It is expected that NASA’s Parker Solar Probe will be launched in early August. It is the first NASA’s mission of this kind. The car-sized spacecraft will study the Sun closer than any human-made object ever has.
Using Venus’ gravity, the Probe will gradually get closer to the sun over the course of 7 years. The Probe will fly to the sun’s corona, providing the closest observations of a star to date. The main mission goals are to understand how energy and heat move through the corona and learn what accelerates the solar wind and energetic particles.
Illustration of the Parker Solar Probe spacecraft approaching the sun. Credit: Johns Hopkins University Applied Physics Laboratory
According to info on the website, “At closest approach, Parker Solar Probe hurtles around the sun at approximately 430,000 mph (700,000 kph). That’s fast enough to get from Philadelphia to Washington, D.C., in one second.”
“The spacecraft will need to withstand temperatures that reach almost 2,500 F, or 1,377 C. This is possible through advances in thermal engineering.”
“We’ve been studying the Sun for decades, and now we’re finally going to go where the action is,” said Alex Young, associate director for science in the Heliophysics Science Division at NASA’s Goddard Space Flight Center in Greenbelt, Maryland.
Our Sun is far more complex than meets the eye. Rather than the steady, unchanging disk it seems to human eyes, the Sun is a dynamic and magnetically active star. The Sun’s atmosphere constantly sends magnetized material outward, enveloping our solar system far beyond the orbit of Pluto and influencing every world along the way.
“The Sun’s energy is always flowing past our world,” said Nicky Fox, Parker Solar Probe’s project scientist at the Johns Hopkins University Applied Physics Lab in Laurel, Maryland.
“And even though the solar wind is invisible, we can see it encircling the poles as the aurora, which are beautiful – but reveal the enormous amount of energy and particles that cascade into our atmosphere. We don’t have a strong understanding of the mechanisms that drive that wind toward us, and that’s what we’re heading out to discover.”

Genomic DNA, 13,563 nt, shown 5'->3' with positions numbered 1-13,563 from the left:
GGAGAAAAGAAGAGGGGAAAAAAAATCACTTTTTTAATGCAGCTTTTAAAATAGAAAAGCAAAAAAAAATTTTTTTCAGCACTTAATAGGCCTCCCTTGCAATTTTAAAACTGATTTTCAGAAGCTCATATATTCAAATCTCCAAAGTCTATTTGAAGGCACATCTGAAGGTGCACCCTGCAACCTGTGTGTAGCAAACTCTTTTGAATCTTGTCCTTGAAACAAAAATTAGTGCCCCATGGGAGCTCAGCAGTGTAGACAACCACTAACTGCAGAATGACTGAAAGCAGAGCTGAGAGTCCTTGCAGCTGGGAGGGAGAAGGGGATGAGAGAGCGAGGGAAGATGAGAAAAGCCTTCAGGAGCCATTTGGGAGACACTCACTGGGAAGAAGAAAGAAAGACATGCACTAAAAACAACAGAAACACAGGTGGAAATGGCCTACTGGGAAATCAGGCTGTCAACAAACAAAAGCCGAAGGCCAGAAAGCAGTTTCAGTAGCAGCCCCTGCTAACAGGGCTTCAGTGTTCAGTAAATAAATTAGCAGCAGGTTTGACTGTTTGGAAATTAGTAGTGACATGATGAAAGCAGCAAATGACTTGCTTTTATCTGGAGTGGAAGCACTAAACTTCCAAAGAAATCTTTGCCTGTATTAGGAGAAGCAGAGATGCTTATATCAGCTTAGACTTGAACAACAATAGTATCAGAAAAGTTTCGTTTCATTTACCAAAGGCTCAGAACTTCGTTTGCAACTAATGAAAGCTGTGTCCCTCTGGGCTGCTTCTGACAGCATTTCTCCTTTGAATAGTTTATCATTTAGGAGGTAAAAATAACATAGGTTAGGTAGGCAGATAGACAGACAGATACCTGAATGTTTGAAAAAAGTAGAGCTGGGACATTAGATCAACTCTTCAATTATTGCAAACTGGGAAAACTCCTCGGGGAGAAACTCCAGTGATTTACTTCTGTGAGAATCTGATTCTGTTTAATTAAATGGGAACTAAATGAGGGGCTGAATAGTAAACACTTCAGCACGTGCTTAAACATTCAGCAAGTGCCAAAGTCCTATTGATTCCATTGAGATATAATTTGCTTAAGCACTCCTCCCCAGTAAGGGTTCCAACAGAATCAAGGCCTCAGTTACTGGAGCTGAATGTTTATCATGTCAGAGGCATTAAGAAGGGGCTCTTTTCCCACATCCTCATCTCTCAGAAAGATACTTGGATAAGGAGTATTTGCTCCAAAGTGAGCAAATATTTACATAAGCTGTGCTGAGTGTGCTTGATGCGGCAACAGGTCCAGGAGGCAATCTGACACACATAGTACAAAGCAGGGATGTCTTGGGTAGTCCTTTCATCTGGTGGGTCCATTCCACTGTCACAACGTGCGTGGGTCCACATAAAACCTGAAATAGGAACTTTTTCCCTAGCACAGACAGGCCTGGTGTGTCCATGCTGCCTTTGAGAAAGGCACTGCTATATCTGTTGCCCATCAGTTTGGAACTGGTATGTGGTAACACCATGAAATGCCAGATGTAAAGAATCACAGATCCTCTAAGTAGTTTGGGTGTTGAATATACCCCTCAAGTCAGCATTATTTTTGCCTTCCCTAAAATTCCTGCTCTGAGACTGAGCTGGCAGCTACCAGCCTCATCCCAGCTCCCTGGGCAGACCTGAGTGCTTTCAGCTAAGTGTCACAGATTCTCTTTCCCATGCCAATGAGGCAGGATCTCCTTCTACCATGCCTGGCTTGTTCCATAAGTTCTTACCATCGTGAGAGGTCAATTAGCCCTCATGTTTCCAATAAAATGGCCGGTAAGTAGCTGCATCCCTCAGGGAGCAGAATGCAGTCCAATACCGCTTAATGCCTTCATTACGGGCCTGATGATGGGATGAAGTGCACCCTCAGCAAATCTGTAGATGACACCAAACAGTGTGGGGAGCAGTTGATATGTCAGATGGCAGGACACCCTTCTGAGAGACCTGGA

There are many unanswered questions about or Sun.
One of those questions is the mystery of the acceleration of the solar wind, the Sun’s constant outflow of material.
Data shows that many changes happen in the corona, a region of the Sun’s atmosphere that Parker Solar Probe will fly directly through, and scientists plan to use Parker Solar Probe’s remote and in situ measurements to shed light on how this happens.
Interesting is also the secret of the corona’s enormously high temperatures. The visible surface of the Sun is about 10,000 F – but, for reasons we don’t fully understand, the corona is hundreds of times hotter, spiking up to several million degrees F. This is counterintuitive, as the Sun’s energy is produced at its core.
“It’s a bit like if you walked away from a campfire and suddenly got much hotter,” said Fox.
Parker Solar Probe needs is energy – getting to the Sun takes a lot of energy at launch to achieve its orbit around the Sun. That’s because any object launched from Earth starts out traveling around the Sun at the same speed as Earth – about 18.5 miles per second – so an object has to travel incredibly quickly to counteract that momentum, change direction, and go near the Sun.
The timing of Parker Solar Probe’s launch – between about 4 and 6 a.m. EDT, and within a period lasting about two weeks – was very precisely chosen to send Parker Solar Probe toward its first, vital target for achieving such an orbit: Venus.
“The launch energy to reach the Sun is 55 times that required to get to Mars, and two times that needed to get to Pluto,” said Yanping Guo from the Johns Hopkins Applied Physics Laboratory, who designed the mission trajectory. “During summer, Earth and the other planets in our solar system are in the most favorable alignment to allow us to get close to the Sun.”
The spacecraft will perform a gravity assist to shed some of its speed into Venus’ well of orbital energy, drawing Parker Solar Probe into an orbit that – already, on its first pass – carries it closer to the solar surface than any spacecraft has ever gone, well within the corona. Parker Solar Probe will perform similar maneuvers six more times throughout its seven-year mission, assisting the spacecraft to final sequence of orbits that pass just over 3.8 million miles from the photosphere.